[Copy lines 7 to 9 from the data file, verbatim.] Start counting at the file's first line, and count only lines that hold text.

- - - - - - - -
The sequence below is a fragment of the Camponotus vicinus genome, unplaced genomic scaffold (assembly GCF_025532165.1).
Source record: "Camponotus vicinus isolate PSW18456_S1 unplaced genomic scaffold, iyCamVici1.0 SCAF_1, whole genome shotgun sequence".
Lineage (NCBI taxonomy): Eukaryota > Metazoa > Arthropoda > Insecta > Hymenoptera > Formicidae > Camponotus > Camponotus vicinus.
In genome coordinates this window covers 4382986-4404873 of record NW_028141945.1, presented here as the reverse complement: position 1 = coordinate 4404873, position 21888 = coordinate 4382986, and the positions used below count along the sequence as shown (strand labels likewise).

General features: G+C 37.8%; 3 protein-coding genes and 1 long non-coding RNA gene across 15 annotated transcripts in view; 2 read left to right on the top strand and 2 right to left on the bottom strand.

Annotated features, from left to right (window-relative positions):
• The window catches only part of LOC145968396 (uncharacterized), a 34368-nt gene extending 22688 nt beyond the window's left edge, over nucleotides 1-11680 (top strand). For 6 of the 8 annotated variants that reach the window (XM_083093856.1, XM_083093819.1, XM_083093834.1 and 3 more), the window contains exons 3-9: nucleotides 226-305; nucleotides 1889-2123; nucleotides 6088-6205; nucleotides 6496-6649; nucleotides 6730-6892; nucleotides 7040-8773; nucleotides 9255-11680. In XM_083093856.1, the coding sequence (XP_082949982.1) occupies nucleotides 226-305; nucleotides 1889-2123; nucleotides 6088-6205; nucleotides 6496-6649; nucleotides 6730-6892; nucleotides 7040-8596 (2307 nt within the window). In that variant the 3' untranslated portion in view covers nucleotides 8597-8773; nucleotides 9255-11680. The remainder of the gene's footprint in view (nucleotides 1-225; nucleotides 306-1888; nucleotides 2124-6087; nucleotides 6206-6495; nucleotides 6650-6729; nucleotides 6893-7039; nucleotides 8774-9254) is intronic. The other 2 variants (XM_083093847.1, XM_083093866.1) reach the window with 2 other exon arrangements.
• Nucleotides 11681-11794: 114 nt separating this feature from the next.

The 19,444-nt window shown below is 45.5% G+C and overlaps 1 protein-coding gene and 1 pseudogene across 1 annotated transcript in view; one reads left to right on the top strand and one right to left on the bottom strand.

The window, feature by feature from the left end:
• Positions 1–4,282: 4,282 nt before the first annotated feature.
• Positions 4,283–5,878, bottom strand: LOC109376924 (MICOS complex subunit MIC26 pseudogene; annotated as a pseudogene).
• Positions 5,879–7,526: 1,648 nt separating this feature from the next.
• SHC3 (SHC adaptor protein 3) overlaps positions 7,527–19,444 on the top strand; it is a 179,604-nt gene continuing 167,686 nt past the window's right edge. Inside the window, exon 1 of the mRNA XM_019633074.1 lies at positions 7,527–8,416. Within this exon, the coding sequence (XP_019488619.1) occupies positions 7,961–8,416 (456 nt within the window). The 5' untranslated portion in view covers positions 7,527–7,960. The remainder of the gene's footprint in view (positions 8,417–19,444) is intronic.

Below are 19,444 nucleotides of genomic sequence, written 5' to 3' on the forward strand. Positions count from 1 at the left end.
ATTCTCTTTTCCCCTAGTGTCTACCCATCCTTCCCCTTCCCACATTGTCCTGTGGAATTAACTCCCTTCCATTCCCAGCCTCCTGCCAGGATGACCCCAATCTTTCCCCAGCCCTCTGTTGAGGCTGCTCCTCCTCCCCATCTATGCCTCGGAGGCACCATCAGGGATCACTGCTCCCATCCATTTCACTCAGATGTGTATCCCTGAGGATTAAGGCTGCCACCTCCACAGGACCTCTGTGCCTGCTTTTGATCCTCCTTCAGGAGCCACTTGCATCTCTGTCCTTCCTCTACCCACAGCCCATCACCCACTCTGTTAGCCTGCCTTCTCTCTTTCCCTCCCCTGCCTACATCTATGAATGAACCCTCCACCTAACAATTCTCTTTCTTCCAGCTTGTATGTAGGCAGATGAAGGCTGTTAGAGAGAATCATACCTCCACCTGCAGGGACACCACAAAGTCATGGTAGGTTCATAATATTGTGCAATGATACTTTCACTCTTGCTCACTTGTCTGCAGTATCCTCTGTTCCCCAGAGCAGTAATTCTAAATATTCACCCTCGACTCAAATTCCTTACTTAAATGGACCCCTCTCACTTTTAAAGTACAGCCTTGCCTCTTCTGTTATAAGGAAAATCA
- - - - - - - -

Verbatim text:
• The window catches only part of LOC145968396 (uncharacterized), a 34368-nt gene extending 22688 nt beyond the window's left edge, over nucleotides 1-11680 (top strand). For 6 of the 8 annotated variants that reach the window (XM_083093856.1, XM_083093819.1, XM_083093834.1 and 3 more), the window contains exons 3-9: nucleotides 226-305; nucleotides 1889-2123; nucleotides 6088-6205; nucleotides 6496-6649; nucleotides 6730-6892; nucleotides 7040-8773; nucleotides 9255-11680. In XM_083093856.1, the coding sequence (XP_082949982.1) occupies nucleotides 226-305; nucleotides 1889-2123; nucleotides 6088-6205; nucleotides 6496-6649; nucleotides 6730-6892; nucleotides 7040-8596 (2307 nt within the window). In that variant the 3' untranslated portion in view covers nucleotides 8597-8773; nucleotides 9255-11680. The remainder of the gene's footprint in view (nucleotides 1-225; nucleotides 306-1888; nucleotides 2124-6087; nucleotides 6206-6495; nucleotides 6650-6729; nucleotides 6893-7039; nucleotides 8774-9254) is intronic. The other 2 variants (XM_083093847.1, XM_083093866.1) reach the window with 2 other exon arrangements.
• Nucleotides 11681-11794: 114 nt separating this feature from the next.

The 19,444-nt window shown below is 45.5% G+C and overlaps 1 protein-coding gene and 1 pseudogene across 1 annotated transcript in view; one reads left to right on the top strand and one right to left on the bottom strand.